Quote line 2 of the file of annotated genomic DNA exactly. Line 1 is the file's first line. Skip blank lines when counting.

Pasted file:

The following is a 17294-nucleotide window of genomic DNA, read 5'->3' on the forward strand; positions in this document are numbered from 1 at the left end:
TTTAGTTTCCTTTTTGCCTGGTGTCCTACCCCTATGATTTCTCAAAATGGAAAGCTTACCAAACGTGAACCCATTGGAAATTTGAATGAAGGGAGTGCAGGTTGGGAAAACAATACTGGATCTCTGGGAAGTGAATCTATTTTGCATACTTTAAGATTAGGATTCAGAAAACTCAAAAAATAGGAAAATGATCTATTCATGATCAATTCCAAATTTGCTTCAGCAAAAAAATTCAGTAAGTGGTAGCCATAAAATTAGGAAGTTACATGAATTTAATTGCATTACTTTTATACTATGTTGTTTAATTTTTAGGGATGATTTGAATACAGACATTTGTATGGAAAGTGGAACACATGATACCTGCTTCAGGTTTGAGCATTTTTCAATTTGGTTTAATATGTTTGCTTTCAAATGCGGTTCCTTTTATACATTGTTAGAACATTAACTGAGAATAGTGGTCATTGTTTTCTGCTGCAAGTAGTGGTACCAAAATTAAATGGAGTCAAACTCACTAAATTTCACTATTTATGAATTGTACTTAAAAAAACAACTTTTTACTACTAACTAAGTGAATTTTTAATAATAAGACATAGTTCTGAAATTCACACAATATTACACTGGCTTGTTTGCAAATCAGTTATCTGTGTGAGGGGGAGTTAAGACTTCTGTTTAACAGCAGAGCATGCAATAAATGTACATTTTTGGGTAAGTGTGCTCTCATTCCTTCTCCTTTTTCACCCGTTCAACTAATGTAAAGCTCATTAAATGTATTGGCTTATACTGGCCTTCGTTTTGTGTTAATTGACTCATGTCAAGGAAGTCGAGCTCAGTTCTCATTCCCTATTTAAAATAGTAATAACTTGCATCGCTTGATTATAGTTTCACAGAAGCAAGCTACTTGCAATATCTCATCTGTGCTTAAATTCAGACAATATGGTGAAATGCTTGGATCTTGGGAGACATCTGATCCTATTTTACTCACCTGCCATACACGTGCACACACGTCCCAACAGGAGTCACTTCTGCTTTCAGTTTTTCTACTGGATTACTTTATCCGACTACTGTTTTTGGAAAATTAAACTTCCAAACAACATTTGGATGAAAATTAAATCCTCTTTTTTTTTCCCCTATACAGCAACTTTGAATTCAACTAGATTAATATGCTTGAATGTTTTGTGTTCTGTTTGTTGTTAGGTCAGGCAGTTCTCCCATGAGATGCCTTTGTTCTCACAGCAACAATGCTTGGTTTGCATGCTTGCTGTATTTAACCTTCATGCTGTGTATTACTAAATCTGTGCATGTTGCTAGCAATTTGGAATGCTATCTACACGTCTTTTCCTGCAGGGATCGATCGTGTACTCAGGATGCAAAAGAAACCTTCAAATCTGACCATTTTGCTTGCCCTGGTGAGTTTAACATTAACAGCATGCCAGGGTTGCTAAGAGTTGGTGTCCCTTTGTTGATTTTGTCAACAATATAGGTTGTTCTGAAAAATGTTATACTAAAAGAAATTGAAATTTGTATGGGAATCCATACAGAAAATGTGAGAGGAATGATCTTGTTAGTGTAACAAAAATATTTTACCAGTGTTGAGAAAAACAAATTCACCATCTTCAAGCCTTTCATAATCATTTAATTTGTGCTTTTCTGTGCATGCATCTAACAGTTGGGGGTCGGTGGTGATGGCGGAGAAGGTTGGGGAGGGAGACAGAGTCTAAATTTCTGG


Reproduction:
TTTAGTTTCCTTTTTGCCTGGTGTCCTACCCCTATGATTTCTCAAAATGGAAAGCTTACCAAACGTGAACCCATTGGAAATTTGAATGAAGGGAGTGCAGGTTGGGAAAACAATACTGGATCTCTGGGAAGTGAATCTATTTTGCATACTTTAAGATTAGGATTCAGAAAACTCAAAAAATAGGAAAATGATCTATTCATGATCAATTCCAAATTTGCTTCAGCAAAAAAATTCAGTAAGTGGTAGCCATAAAATTAGGAAGTTACATGAATTTAATTGCATTACTTTTATACTATGTTGTTTAATTTTTAGGGATGATTTGAATACAGACATTTGTATGGAAAGTGGAACACATGATACCTGCTTCAGGTTTGAGCATTTTTCAATTTGGTTTAATATGTTTGCTTTCAAATGCGGTTCCTTTTATACATTGTTAGAACATTAACTGAGAATAGTGGTCATTGTTTTCTGCTGCAAGTAGTGGTACCAAAATTAAATGGAGTCAAACTCACTAAATTTCACTATTTATGAATTGTACTTAAAAAAACAACTTTTTACTACTAACTAAGTGAATTTTTAATAATAAGACATAGTTCTGAAATTCACACAATATTACACTGGCTTGTTTGCAAATCAGTTATCTGTGTGAGGGGGAGTTAAGACTTCTGTTTAACAGCAGAGCATGCAATAAATGTACATTTTTGGGTAAGTGTGCTCTCATTCCTTCTCCTTTTTCACCCGTTCAACTAATGTAAAGCTCATTAAATGTATTGGCTTATACTGGCCTTCGTTTTGTGTTAATTGACTCATGTCAAGGAAGTCGAGCTCAGTTCTCATTCCCTATTTAAAATAGTAATAACTTGCATCGCTTGATTATAGTTTCACAGAAGCAAGCTACTTGCAATATCTCATCTGTGCTTAAATTCAGACAATATGGTGAAATGCTTGGATCTTGGGAGACATCTGATCCTATTTTACTCACCTGCCATACACGTGCACACACGTCCCAACAGGAGTCACTTCTGCTTTCAGTTTTTCTACTGGATTACTTTATCCGACTACTGTTTTTGGAAAATTAAACTTCCAAACAACATTTGGATGAAAATTAAATCCTCTTTTTTTTTCCCCTATACAGCAACTTTGAATTCAACTAGATTAATATGCTTGAATGTTTTGTGTTCTGTTTGTTGTTAGGTCAGGCAGTTCTCCCATGAGATGCCTTTGTTCTCACAGCAACAATGCTTGGTTTGCATGCTTGCTGTATTTAACCTTCATGCTGTGTATTACTAAATCTGTGCATGTTGCTAGCAATTTGGAATGCTATCTACACGTCTTTTCCTGCAGGGATCGATCGTGTACTCAGGATGCAAAAGAAACCTTCAAATCTGACCATTTTGCTTGCCCTGGTGAGTTTAACATTAACAGCATGCCAGGGTTGCTAAGAGTTGGTGTCCCTTTGTTGATTTTGTCAACAATATAGGTTGTTCTGAAAAATGTTATACTAAAAGAAATTGAAATTTGTATGGGAATCCATACAGAAAATGTGAGAGGAATGATCTTGTTAGTGTAACAAAAATATTTTACCAGTGTTGAGAAAAACAAATTCACCATCTTCAAGCCTTTCATAATCATTTAATTTGTGCTTTTCTGTGCATGCATCTAACAGTTGGGGGTCGGTGGTGATGGCGGAGAAGGTTGGGGAGGGAGACAGAGTCTAAATTTCTGG